As if the pandemic were not enough, a blast of arctic air and snow is headed for the Northeast this weekend.
The cold snap will interrupt a spell of spring weather that had been something of a salve and had driven people out of their homes to golf courses and parks.
The National Weather Service has predicted that, beginning Friday night, the Arctic blast will move into the Northeastern states, bringing record cold temperatures. Parts of western Massachusetts could get up to two inches of snow, and temperatures in Boston are expected to plummet to 36 degrees with wind gusts of up to 25 miles an hour that will make it feel much colder.
In and around New York City, a damp Friday was predicted to descend into a rainy, blustery and maybe even snowy night, with temperatures falling below 40 degrees and wind gusts nearing 30 m.p.h.
The storm is the result of an unusually cold air mass from Eastern Canada that will travel southward into the Eastern states, bringing March-like temperatures from New England to as far south as Alabama and Mississippi, according to the National Weather Service.
“I would characterize the upcoming cold snap as highly unusual,” said Greg Carbin, chief of forecast operations at the Weather Prediction Center, part of the Weather Service. “We’re going to see a large number of record-low temperatures from the Gulf Coast to Maine.”
Mr. Carbin said that while daytime temperatures will most likely set records in many parts of the East, cloud cover will keep nighttime temperatures from being that extreme.
The weather will feel punishing after a mild winter and a spring so pleasant that it drew crowds to parks in New York City, raising concerns about social distancing. One silver lining of the frigid forecast is that it may keep people indoors as government officials continue to try to control the spread of the coronavirus.
In New York City, where temperatures soared to 80 degrees on Sunday, the temperature on Friday night is expected to drop from the high 50s to about 38 degrees. The Weather Service forecast wind gusts of up to 28 m.p.h., with rain likely and a “slight” chance of snow overnight in the region.
With the drop in temperature, advocates for homeless people feared that men and women kicked out of the subway during its overnight cleaning would be left to shiver in the cold if they refused to enter shelters, where the virus has spread. The Metropolitan Transportation Authority said that it would provide some buses for homeless people to stay in during the cold snap.
Should it snow, the Weather Service predicted only little accumulation: one to two inches in West Milford, less than an inch in White Plains and Paramus, and not even that in New York City.
On Saturday, temperatures during the day will warm up to only 50 degrees — 15 to 20 degrees below average for mid-May. It also predicted a 20 percent chance of showers in the afternoon, and even stronger winds, with gusts as high as 40 m.p.h. The air moving over New York City “was over the Arctic Ocean last week,” the service said.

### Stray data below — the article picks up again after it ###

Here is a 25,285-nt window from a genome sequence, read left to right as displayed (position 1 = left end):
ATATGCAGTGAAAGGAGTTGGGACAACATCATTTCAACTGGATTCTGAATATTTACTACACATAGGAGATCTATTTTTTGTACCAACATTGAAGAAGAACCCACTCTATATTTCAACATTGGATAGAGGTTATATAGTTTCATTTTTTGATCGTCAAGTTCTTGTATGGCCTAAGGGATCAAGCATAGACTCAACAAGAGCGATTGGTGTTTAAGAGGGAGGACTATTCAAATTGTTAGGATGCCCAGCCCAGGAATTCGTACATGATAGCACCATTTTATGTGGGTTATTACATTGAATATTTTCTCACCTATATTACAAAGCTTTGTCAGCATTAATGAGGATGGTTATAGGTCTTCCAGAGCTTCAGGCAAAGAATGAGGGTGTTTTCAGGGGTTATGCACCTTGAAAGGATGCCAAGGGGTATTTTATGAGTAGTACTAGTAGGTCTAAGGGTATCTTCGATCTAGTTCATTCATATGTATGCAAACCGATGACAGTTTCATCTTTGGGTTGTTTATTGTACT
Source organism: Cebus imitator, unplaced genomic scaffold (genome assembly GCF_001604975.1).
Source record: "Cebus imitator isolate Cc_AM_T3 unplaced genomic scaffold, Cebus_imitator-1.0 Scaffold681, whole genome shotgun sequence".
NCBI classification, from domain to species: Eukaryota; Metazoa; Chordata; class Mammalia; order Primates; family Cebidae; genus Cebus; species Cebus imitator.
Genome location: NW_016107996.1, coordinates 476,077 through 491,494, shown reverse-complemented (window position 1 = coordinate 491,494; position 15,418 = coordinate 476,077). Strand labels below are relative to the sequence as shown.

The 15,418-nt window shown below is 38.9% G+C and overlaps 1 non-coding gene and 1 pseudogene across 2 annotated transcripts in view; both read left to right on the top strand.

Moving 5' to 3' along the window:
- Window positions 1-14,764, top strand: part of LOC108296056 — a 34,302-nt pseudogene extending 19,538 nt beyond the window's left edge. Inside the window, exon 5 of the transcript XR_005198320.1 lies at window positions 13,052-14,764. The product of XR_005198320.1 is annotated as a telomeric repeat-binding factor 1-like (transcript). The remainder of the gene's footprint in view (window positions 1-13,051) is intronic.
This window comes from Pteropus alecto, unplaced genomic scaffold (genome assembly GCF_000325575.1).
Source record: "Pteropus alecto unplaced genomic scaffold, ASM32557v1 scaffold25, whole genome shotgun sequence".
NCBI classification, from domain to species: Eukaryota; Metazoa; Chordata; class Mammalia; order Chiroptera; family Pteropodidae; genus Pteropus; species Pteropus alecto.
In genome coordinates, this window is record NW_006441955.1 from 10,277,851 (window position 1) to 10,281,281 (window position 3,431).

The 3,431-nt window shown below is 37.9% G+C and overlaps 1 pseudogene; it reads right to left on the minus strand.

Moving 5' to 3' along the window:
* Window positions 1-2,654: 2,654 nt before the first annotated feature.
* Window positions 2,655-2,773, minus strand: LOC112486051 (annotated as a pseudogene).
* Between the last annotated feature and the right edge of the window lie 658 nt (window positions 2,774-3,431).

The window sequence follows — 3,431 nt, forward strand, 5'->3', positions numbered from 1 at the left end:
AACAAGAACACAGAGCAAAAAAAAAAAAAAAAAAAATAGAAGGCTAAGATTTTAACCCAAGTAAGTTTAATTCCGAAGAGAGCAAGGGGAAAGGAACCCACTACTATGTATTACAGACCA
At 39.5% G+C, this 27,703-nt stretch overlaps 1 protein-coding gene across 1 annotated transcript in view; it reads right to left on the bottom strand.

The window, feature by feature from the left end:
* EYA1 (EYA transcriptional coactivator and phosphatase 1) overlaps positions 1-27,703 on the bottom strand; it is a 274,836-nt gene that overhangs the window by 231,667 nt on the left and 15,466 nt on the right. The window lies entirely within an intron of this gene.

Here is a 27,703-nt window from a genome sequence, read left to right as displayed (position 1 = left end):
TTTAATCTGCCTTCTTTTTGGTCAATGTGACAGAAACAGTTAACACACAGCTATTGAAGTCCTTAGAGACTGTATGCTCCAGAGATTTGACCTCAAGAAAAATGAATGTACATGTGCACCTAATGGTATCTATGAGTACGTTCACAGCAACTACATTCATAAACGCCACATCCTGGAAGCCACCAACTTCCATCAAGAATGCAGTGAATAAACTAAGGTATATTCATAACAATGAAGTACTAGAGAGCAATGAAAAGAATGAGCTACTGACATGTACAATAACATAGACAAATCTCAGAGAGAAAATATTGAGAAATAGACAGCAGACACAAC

Though those winds are expected to eventually clear the skies, temperatures will again sink to below 40 in New York, the service said.
The cold snap may feel shocking even to New Englanders, but snow in May is not unheard-of in that region. In May 1977, parts of Massachusetts received more than a foot of snow.
Cold air masses traveling south from Canada are common. But this late in the spring, more direct sun makes it less likely that the air will remain so cold. That is what makes this cold snap different, Mr. Carbin said.
“This time of year it’s really hard to sustain cold temperatures,” he said. “It would be very hard to get much more unusual.”
Mr. Carbin said the cold temperatures were a result of changes in the polar jet stream, the ribbon of high-altitude, fast-moving air that normally circles the globe over the Arctic. The jet stream has dipped to the south over the Midwest and Northeast. Such a dip is often called a blocking pattern, and when it brings cold Arctic air into more temperate areas, it is referred to as a polar vortex.
Mr. Carbin likened this jet stream pattern to a roller coaster, with the top over northwestern North America. As it moves to the southeast, the jet stream will pick up very cold air in the Arctic and in central Canada. “That air mass is what will be taking that roller coaster ride and down into the dip,” he said.
This jet stream pattern has persisted for most of the past month, he said, and has contributed to unseasonably warm temperatures in much of western North America. The upcoming cold snap is a result of the pattern becoming “amplified,” or more extreme, he said.
“It’s now jumped to where you’re bringing in the coldest air,” Mr. Carbin said. “And it’s doing it quickly.”
There is currently debate among scientists as to whether changes in the jet stream can be linked to climate change, specifically to the decline in sea ice in the Arctic Ocean that has contributed to rapid warming in that region.
Mr. Carbin said it was not unusual in spring months to see this kind of blocking pattern.
“It’s tough to pick out drivers for these weather regimes,” he said. “It’s possible that warming plays a role in favoring a more blocking pattern in the spring.”
Alan Yuhas and Nikita Stewart contributed reporting.